Texas Gov. Greg Abbott sits with President Donald Trump on...

Texas Gov. Greg Abbott sits with President Donald Trump on Tuesday, Aug. 29, 2017, at the Texas Department of Public Safety Emergency Operations Center in Corpus Christi, Texas. Credit: AFP / Getty Images / Jim Watson

‘What a crowd’

The day before the hurricane slammed ashore in Texas, Donald Trump boasted on Twitter on how he adapts his speaking tone to match the occasion. Finding his voice for Harvey’s mass devastation looks to be a work in progress.

“What a crowd. What a turnout,” he told supporters outside a Corpus Christi fire station as he assumed the role of cheerleader-in-chief. “We’re here to take care of you, it’s going well,” he said.

Inside, at a briefing of federal and state officials, Gov. Greg Abbott heaped praise on Trump and his team: “They all had one thing to say: ‘Texas, what do you need?’ ”

Trump stopped short of a victory lap. “We won’t say congratulations ... We’ll congratulate each other when it’s all finished,” he said. He also remarked that FEMA chief Brock Long has “become very famous on television.”

Absent were words of empathy for the victims. But Abbott said Trump showed “genuine compassion” watching videos of the disaster as they flew to Austin and “was heartbroken by what he saw.”

See Emily Ngo’s story for Newsday.

Wall a hurdle for Harvey aid?

Trump’s vow of getting Harvey relief aid through Congress quickly could face a complication — his threat to shut down the government if he doesn’t get funding for a wall on the Mexican border.

Republican leaders are talking about tying a disaster aid bill to a larger measure funding the government and raising the nation’s borrowing limit, The Hill reports. But Trump wants the main spending bill to include his wall money, which would risk a Democratic filibuster that GOP leaders want to avoid.

The take-away: Too soon

So how effective is the federal response to Harvey? Don’t ask. Seriously, don’t. It’s way too early to know.

The record-obliterating rains aren’t over. The floods are still raging. Many things are still in motion — rescues, emergency shelter operations, power generation to critical facilities, insurance processes. The job of the responders and the president, has only begun.

See Dan Janison’s column for Newsday.

Taxing task

Trump is due in Missouri on Wednesday to speak in Missouri on his tax plans. With Congress not in session, he is expected to give more shape to what have been broadly sketched proposals so far. This is expected to be the first in a series of such presentations. 

Donald Jr. testimony set

The Senate Judiciary Committee has reached an agreement and set a date (not yet disclosed) for Donald Trump Jr. to testify behind closed doors, Politico reports.

The panel wants to question the president’s eldest son about his June 2016 meeting with a Russian lawyer who he was told had dirt on Hillary Clinton.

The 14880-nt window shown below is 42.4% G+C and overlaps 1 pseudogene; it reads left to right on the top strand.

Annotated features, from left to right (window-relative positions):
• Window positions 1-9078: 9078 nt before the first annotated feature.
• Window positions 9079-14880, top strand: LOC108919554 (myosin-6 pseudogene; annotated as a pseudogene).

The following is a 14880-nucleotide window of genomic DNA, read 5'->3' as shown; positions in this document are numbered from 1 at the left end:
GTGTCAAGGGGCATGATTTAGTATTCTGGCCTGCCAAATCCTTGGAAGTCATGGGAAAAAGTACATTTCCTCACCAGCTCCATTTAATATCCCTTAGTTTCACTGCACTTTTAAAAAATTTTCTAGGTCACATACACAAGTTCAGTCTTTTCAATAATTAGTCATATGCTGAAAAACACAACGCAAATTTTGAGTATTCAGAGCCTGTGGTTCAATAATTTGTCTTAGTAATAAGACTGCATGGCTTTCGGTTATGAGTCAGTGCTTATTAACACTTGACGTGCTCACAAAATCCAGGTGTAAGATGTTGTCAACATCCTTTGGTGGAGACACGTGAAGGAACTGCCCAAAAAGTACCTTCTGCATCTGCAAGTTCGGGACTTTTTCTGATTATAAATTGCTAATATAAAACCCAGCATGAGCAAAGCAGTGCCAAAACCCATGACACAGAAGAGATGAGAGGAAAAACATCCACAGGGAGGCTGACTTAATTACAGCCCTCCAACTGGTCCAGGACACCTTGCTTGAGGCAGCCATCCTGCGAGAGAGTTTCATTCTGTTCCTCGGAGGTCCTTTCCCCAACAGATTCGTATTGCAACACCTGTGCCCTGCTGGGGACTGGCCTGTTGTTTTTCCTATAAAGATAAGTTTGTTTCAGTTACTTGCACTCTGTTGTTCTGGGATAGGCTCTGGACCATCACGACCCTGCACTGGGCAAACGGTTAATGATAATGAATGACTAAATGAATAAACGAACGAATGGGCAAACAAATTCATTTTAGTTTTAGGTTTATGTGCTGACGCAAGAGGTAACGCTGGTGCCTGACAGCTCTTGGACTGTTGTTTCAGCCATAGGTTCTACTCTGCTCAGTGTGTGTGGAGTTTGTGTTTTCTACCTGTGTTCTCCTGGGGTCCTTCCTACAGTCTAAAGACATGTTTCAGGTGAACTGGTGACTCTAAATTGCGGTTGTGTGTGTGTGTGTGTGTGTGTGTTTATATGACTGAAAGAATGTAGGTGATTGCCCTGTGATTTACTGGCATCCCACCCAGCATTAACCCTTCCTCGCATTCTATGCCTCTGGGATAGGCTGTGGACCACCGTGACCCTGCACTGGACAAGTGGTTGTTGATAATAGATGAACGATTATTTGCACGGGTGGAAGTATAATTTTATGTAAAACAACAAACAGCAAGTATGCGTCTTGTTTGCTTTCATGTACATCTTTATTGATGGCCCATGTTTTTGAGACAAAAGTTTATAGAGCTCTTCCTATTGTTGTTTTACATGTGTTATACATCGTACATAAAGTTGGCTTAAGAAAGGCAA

Meanwhile, special counsel Robert Mueller is examining whether the president sought to conceal the purpose of the meeting, according to NBC News. Trump reportedly changed his son’s initial statement to portray the subject of the meeting as U.S. adoptions of Russian children.

Getting no respect

A lull in North Korean missile tests last week prompted Trump to muse of Kim Jong Un, “I believe he is starting to respect us.”

So much for that after Kim launched an intermediate-range missile that flew over northern Japan.

“All options are on the table,” said a Trump statement Tuesday. See Tom Brune’s story for Newsday.

Right away, sir? Nope

Defense Secretary Jim Mattis seems to be in no hurry to implement Trump’s ban on transgender people serving in the military, Reuters reported.

Mattis said current policy would remain in place until he sets up a panel of experts to provide recommendations.

What else is happening:

  • Most Republicans back Trump, but not without misgivings, according to a Pew Research poll. Only 34% of GOP and GOP-leaning voters “like” his conduct, while 46% have “mixed feelings” and 19% don’t like it. A majority say he should listen more to Republicans with experience in government.
  • Defending his pardon of Joe Arpaio, Trump said the Phoenix-area sheriff was unfairly targeted by the Obama administration. In reality, PolitiFact notes, the main mover of the case against him was a federal judge named by George W. Bush.
  • Former Trump press secretary Sean Spicer finally got to meet Pope Francis. A devout Catholic, Spicer had been looking forward to meeting the pope when Trump visited the Vatican in May. But the president left him off the list for the audience — a move critics called a petty cruelty.
  • Kellyanne Conway, speaking to evangelist Pat Robertson on TV’s “The 700 Club,” said Trump’s most defining characteristic is “humility.”
  • Trump angrily removed longtime advance man George Gigicos from the job of organizing his rallies because he was upset over seeing empty seats when the news media arrived for last week’s Phoenix event, Bloomberg News reported. The venue filled up before Trump spoke.
  • Finland’s President Sauli Niinisto looked surprised when Trump told a joint news conference Monday that his country was purchasing “large amounts of our great F-18 aircraft from Boeing.” On Tuesday, Niinisto said there was no deal and Finland had just begun shopping for new warplanes.